03/22. ¡®Spice¡¯ to prevent food poisoning
03/21. Japanese researchers find enzyme capable of BSE destruction
03/19. Bacteria may protect cheese from listeria


Current USDA/FDA News
International Meat and Poultry Food Safety Conference
OPPD (Policy) What's New Page: Updated March 26, 2003
U.S. Codex Office "What's New" Page: Updated March 26, 2003

FSIS Increases Efficiency In Detecting Salmonella (
FSIS Constituent Alert: March 26, 2003
OPPD (Policy) What's New Page: Updated March 25, 2003
Dietary Supplements Containing Ephedrine Alkaloids
Speeches Page: Updated March 25, 2003
FSIS Constituent Update/Alert: Updated March 21, 2003
U.S. Codex Office "What's New" Page: Updated March 21, 2003

RADIO FREQUENCIES BLAST BACTERIA IN FRUIT JUICE
March 27, 2003
ARS News Service
Agricultural Research Service, USDA
Jim Core
Radio waves may be invisible, but they enrich life in many ways. Without
them, radios, televisions, cellular phones and global positioning systems
wouldn't be possible. Now, an Agricultural Research Service scientist is
using them to make fruit juice safer.
The radio frequency electric fields (RFEF) technique inactivates bacteria in
apple juice without heating it. Although RFEF has been studied for more than
50 years as a pasteurization method, this is the first confirmed instance of
a successful inactivation of bacteria using this technique in fruit juice.
Conventional pasteurization using heat can affect the nutrient composition
and flavor of fruit and vegetable juices. The RFEF technique itself is
nonthermal because the inactivation is not produced by heat. However, when
moderate heat is applied, the combined effect is much greater than the
effect of either process used alone.
David Geveke, a chemical engineer in the ARS Food Safety Intervention
Technologies Research Unit at the agency's Eastern Regional Research Center
at Wyndmoor, Pa., built a specially designed treatment chamber to apply
high-intensity RFEF to apple juice. Researchers conducted experiments using
Escherichia coli K12, a harmless form of bacteria used by researchers to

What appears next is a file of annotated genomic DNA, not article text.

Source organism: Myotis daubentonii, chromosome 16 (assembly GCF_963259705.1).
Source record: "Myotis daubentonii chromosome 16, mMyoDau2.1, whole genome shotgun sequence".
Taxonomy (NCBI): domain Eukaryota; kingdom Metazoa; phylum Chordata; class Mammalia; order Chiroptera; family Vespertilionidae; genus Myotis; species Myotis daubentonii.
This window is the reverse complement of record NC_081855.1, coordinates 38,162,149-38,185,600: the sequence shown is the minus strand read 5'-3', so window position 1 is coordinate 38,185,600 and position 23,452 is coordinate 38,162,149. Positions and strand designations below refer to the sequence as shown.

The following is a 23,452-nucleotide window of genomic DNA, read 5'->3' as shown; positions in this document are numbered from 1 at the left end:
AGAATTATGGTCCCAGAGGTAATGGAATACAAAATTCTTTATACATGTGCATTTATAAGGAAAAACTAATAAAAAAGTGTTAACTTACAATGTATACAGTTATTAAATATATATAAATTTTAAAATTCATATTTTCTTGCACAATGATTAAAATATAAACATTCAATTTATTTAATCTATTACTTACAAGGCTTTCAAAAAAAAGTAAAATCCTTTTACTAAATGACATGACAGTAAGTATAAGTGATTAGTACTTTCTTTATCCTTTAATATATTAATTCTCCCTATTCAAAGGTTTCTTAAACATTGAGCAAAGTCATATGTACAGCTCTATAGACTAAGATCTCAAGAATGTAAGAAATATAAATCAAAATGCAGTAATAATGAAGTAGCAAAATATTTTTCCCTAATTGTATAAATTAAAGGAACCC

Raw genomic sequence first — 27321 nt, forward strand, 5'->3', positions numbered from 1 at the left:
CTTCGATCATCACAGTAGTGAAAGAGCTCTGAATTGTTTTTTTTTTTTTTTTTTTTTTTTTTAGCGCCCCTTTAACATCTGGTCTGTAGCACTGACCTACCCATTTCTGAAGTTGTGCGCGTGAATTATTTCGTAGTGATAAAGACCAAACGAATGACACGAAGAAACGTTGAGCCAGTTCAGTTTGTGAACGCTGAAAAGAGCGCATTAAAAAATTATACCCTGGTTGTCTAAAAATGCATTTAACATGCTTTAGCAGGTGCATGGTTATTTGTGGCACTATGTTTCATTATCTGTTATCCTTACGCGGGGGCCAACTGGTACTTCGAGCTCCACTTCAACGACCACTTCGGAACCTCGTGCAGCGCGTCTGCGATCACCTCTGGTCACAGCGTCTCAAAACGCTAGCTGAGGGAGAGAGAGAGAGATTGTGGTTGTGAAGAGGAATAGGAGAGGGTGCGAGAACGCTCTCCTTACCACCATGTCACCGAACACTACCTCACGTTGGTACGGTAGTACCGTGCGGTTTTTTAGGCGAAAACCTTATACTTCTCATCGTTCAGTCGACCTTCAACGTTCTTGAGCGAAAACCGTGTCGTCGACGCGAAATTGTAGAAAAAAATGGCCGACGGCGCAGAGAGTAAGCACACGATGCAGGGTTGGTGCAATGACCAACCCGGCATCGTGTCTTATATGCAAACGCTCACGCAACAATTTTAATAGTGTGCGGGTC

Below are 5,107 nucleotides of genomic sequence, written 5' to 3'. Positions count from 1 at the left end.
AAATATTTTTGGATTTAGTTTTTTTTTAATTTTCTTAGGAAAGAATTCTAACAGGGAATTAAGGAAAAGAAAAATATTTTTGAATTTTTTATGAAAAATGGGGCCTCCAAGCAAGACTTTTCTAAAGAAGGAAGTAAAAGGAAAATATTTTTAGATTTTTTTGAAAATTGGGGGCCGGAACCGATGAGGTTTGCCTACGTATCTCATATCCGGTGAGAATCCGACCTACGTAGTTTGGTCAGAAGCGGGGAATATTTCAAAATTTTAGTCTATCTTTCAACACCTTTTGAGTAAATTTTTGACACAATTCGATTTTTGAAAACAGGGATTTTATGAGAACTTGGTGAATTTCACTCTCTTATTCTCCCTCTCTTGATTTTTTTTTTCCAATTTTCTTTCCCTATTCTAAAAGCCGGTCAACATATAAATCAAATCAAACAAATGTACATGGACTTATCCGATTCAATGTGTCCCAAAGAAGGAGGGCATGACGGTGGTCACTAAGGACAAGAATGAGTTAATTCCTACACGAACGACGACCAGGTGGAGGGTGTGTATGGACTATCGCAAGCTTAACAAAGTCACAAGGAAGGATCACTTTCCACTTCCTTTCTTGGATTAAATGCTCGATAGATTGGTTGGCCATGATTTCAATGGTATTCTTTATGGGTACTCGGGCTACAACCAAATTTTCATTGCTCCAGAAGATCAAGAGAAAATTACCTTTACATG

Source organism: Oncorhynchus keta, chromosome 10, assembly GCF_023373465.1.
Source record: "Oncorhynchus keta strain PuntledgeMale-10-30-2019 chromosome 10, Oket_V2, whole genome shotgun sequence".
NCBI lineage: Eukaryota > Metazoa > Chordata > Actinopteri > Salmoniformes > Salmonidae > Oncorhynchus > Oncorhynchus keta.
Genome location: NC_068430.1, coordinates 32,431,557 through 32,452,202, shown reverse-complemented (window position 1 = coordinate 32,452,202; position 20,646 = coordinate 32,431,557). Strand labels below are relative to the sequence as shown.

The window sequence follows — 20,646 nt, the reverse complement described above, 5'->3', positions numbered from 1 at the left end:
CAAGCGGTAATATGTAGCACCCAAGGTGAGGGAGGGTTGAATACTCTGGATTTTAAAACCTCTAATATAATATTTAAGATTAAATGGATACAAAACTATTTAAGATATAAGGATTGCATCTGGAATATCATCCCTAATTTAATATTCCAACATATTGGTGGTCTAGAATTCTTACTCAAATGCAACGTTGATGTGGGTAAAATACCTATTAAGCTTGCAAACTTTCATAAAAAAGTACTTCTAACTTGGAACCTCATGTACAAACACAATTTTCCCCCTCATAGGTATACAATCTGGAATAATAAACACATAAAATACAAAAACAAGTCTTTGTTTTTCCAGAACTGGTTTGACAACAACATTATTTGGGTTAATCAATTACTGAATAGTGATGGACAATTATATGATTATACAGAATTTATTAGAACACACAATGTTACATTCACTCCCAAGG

study similarly behaving pathogenic strains, such as E. coli O157:H7.
Apple juice was exposed to electrical field strengths of up to 20 kilovolts
per centimeter and frequencies in the range of 15 to 70 kilohertz, using a
4-kilowatt power supply. For some perspective, lightning occurs at field
strengths of 30 to 40 kilovolts per centimeter, and 20 kilohertz is
considered to be in the upper range of human hearing. Increasing the field
strength and temperature, as well as decreasing the frequency, enhanced
inactivation, according to Geveke. E. coli in juice at 50 degrees Celsius
(about 122 degrees Fahrenheit) was reduced by 99.9 percent.
RFEF could provide an alternative to pasteurization by heat. According to
Geveke, the RFEF process could be used to treat heat-sensitive products such
as fruit juices, vegetable juices and liquid egg products.
ARS is the U.S. Department of Agriculture's chief scientific research
agency.

Current Outbreak
03/27. Over 1,000 Students Show Symptoms of Food Poisoning
03/24. 2 DIE, 10 HOSPITALIZED FROM EATING GLOBEFISH
03/23. History proves the greatest athletes can stomach food poison
03/19. Attack of the tainted tomatoes
03/19. Center for Disease Control joins investigation


Current Food Recall
03/27. Undeclared peanut protein in ANMOL brand TIL LADDU and CHIKKI TIL
03/27. Sincere Trading Co. Recalls Dried Plum Due to Undeclared Sulfites
03/27. Kien Import Corp. Issues Allergy Alert on Undeclared Sulfites in Dried Plum
03/27. Kien Import Has Recalled Dried Plum
03/27. Sincere Trading Has Recalled Dried Plum
03/27. Royal Food Has Recalled Duchess brand sliced peaches
03/27. Elan Nutrition Has Recalled Lean Body Hi Protein Meal Replacement Bar
03/27. Pinnacle Food Has Recalled Hearty Hero Cheeseburger Sandwiches
03/27. Ampacco Has Recalled Always Save brand Taco Seasoning Mix

03/26. ALLERGY ALERT - Undeclared peanuts in ANMOL brand TIL (SESAME) LADDU
03/26. Mon Chong Loong Trading Corp. Issues Allergy Alert on Undeclared Sulfites
03/26. Consumer Alert: Undeclared Sulfites in Sour Bamboo Shoot Tip
03/26. Allergen Alert: Gusto Thai Preserved Pineapple
03/26. Ho's Trading Inc. Issues Allergy Alert on Undeclared Sulfites in Glace Coconut
03/26. A Chauo Has Recalled Siamese Coins Sour Bamboo Shoot Tip
03/26. Mon Chong Loong Trading Has Recalled "Dried Potatoes"

03/25. Consumer Alert: Undeclared Sulfites in Galil Sun Dried Tomatoes in Oil
03/25. Recall Update: "Galil Sun Dried Tomatoes in Oil" More Product Codes
03/25. Ho¡¯s Trading Has Recalled Glace Coconut
03/25. Gusto Foods Has Recalled Thai Preserved Pineapple

03/24. RECETTES MAISON brand products may support the growth of dangerous bacteria
03/23. Pepperoni may support the growth of dangerous bacteria
03/23. Undeclared milk protein in YOMA DARK BELGIAN CHOCOLATE BARS
03/22. Reiter Dairy Recalls Chocolate Milk Due to Excess Vitamins A and D
03/22. Shaw's Supermarkets Voluntarily Removes from Sale Shaw's In-Store Bakery Brownies
03/21. Carriage House Companies Recalls Food Club Tartar Sauce Due to Undeclared Eggs
03/21. Carriage House Companies Has Recalled Food Club Tartar Sauce
03/20. E. COLI DISCOVERED IN BAIE ST. PAUL
03/19. J&D Fine Foods Recalls "Fancy Candy Platter" Due to Undeclared Peanuts
03/19. J & D Fine Foods Has Recalled "Fancy Candy Platter"

Current JOB Openings
3/19 Quality Control Chemist -
3/19 MICROBIOLOGIST (USDA)
3/18 Research Food Technologist (USDA)
3/18 Quality Assurance Manager :.
3/18 Quality Assurance Manager :.
3/17 Quality Assurance Supervisor
3/17 QA Manager
3/16 Director of Research & Development (Dairy, Cream Cheese) :.
3/15 Production Supervisor - Food Processing
3/15 R&D Manager - Breads Rolls & Pizza